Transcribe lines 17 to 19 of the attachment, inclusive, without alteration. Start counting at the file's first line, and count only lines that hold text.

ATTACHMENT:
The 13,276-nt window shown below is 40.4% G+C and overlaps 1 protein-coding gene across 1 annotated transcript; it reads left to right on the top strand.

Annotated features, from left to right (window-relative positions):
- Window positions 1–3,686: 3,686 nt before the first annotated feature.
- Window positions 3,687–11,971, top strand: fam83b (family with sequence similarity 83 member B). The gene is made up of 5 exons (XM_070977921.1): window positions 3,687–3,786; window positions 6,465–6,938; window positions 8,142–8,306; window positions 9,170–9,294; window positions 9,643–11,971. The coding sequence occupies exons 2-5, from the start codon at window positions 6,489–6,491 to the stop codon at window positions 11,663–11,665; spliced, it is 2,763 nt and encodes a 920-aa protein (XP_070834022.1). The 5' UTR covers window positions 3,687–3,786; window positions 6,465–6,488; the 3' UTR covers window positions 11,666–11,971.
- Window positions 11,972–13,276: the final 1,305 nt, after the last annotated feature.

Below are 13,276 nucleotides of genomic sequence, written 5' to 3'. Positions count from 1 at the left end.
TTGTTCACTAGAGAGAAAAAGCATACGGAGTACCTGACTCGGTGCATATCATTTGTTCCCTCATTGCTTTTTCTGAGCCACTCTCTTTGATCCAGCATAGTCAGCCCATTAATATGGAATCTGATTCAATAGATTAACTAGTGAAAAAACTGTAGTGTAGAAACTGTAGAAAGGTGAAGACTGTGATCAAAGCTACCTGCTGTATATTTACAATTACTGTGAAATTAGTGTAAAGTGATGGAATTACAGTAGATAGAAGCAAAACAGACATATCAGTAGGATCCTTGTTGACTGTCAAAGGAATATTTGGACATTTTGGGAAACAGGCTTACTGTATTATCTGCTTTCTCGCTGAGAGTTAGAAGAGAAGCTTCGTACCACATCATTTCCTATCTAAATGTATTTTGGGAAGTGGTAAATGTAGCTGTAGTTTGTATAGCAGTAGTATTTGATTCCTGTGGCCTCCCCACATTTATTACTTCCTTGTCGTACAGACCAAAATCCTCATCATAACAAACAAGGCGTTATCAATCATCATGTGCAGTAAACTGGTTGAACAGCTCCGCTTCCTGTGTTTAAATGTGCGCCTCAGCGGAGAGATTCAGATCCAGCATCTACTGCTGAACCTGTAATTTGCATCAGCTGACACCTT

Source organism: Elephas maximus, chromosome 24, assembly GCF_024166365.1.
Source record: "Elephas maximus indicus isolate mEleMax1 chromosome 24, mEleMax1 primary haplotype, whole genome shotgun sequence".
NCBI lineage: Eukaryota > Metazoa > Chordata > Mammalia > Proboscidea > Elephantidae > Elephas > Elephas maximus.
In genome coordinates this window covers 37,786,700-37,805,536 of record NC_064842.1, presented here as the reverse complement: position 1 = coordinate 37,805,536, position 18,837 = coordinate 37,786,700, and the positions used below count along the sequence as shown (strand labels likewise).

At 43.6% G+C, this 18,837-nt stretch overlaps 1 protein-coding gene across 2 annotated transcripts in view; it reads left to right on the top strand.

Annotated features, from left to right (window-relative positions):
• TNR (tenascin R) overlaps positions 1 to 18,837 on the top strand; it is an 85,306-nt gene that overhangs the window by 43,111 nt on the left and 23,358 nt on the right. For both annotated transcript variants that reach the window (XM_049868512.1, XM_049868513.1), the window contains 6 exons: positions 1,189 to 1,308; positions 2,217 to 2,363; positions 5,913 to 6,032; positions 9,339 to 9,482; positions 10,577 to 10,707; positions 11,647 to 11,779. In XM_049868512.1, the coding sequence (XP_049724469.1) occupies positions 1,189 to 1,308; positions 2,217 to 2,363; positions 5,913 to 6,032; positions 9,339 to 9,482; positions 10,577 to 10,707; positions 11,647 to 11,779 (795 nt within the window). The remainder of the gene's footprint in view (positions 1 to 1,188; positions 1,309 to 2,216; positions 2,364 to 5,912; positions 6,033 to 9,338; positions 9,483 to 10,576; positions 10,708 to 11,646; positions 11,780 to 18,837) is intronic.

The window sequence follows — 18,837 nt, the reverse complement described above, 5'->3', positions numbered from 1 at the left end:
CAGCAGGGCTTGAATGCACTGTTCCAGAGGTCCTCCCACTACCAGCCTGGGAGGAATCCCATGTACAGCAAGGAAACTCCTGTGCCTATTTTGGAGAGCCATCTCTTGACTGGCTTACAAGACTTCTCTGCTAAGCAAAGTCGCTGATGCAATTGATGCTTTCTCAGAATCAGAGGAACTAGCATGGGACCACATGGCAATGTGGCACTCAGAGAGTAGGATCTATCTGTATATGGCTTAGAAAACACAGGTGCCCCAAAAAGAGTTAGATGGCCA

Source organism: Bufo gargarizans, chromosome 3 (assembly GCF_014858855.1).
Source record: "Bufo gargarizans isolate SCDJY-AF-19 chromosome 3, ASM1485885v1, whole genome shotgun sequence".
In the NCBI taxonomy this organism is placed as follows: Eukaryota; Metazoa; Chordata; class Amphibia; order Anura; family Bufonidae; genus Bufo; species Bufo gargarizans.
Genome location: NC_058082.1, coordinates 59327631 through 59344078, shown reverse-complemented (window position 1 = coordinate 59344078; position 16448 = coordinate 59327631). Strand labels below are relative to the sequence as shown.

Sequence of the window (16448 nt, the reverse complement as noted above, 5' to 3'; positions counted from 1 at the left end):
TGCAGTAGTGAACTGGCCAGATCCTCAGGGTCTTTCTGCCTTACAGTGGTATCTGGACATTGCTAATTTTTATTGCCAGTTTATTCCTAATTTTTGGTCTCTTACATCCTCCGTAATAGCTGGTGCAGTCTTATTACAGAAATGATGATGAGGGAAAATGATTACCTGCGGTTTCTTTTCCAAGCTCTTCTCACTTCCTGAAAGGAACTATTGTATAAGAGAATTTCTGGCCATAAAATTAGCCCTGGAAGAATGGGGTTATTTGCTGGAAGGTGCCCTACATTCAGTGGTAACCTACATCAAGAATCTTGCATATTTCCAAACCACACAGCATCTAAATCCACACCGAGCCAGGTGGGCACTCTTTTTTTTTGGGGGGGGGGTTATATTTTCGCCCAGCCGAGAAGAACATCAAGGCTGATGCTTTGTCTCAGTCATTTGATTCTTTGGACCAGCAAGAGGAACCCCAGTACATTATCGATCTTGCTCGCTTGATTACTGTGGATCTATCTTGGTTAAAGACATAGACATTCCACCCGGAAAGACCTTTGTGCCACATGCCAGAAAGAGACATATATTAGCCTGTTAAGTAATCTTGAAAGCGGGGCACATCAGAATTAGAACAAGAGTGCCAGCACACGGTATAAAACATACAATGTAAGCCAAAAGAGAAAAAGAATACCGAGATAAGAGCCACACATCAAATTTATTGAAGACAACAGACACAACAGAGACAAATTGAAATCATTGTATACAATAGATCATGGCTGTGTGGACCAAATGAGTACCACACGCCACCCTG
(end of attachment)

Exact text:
Source organism: Bufo gargarizans, chromosome 3 (assembly GCF_014858855.1).
Source record: "Bufo gargarizans isolate SCDJY-AF-19 chromosome 3, ASM1485885v1, whole genome shotgun sequence".
In the NCBI taxonomy this organism is placed as follows: Eukaryota; Metazoa; Chordata; class Amphibia; order Anura; family Bufonidae; genus Bufo; species Bufo gargarizans.